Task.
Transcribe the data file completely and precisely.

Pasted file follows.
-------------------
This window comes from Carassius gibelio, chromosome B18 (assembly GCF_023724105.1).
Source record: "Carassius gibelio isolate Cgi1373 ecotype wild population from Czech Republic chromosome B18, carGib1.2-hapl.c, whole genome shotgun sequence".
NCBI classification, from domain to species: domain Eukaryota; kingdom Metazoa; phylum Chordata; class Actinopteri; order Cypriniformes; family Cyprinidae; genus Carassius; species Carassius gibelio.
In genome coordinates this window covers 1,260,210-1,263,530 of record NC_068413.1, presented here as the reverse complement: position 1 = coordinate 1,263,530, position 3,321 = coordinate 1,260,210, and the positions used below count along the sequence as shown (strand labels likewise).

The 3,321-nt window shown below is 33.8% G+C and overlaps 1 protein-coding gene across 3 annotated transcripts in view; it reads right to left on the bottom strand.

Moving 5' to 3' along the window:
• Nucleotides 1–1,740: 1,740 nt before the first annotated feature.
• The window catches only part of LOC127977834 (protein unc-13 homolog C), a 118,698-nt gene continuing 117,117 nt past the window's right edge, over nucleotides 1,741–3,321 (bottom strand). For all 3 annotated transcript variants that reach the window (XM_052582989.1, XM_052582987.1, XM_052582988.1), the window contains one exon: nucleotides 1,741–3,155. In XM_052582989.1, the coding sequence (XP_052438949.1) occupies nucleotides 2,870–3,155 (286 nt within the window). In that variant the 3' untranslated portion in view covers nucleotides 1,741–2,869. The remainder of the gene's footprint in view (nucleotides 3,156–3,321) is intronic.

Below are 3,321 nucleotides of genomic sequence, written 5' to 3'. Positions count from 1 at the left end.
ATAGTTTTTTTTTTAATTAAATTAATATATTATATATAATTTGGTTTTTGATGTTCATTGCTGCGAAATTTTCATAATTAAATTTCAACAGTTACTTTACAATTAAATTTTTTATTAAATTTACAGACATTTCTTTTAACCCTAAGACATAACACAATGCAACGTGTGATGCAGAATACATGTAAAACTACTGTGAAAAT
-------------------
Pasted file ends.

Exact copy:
This window comes from Carassius gibelio, chromosome B18 (assembly GCF_023724105.1).
Source record: "Carassius gibelio isolate Cgi1373 ecotype wild population from Czech Republic chromosome B18, carGib1.2-hapl.c, whole genome shotgun sequence".
NCBI classification, from domain to species: domain Eukaryota; kingdom Metazoa; phylum Chordata; class Actinopteri; order Cypriniformes; family Cyprinidae; genus Carassius; species Carassius gibelio.
In genome coordinates this window covers 1,260,210-1,263,530 of record NC_068413.1, presented here as the reverse complement: position 1 = coordinate 1,263,530, position 3,321 = coordinate 1,260,210, and the positions used below count along the sequence as shown (strand labels likewise).

The 3,321-nt window shown below is 33.8% G+C and overlaps 1 protein-coding gene across 3 annotated transcripts in view; it reads right to left on the bottom strand.

Moving 5' to 3' along the window:
• Nucleotides 1–1,740: 1,740 nt before the first annotated feature.
• The window catches only part of LOC127977834 (protein unc-13 homolog C), a 118,698-nt gene continuing 117,117 nt past the window's right edge, over nucleotides 1,741–3,321 (bottom strand). For all 3 annotated transcript variants that reach the window (XM_052582989.1, XM_052582987.1, XM_052582988.1), the window contains one exon: nucleotides 1,741–3,155. In XM_052582989.1, the coding sequence (XP_052438949.1) occupies nucleotides 2,870–3,155 (286 nt within the window). In that variant the 3' untranslated portion in view covers nucleotides 1,741–2,869. The remainder of the gene's footprint in view (nucleotides 3,156–3,321) is intronic.

Below are 3,321 nucleotides of genomic sequence, written 5' to 3'. Positions count from 1 at the left end.
ATAGTTTTTTTTTTAATTAAATTAATATATTATATATAATTTGGTTTTTGATGTTCATTGCTGCGAAATTTTCATAATTAAATTTCAACAGTTACTTTACAATTAAATTTTTTATTAAATTTACAGACATTTCTTTTAACCCTAAGACATAACACAATGCAACGTGTGATGCAGAATACATGTAAAACTACTGTGAAAAT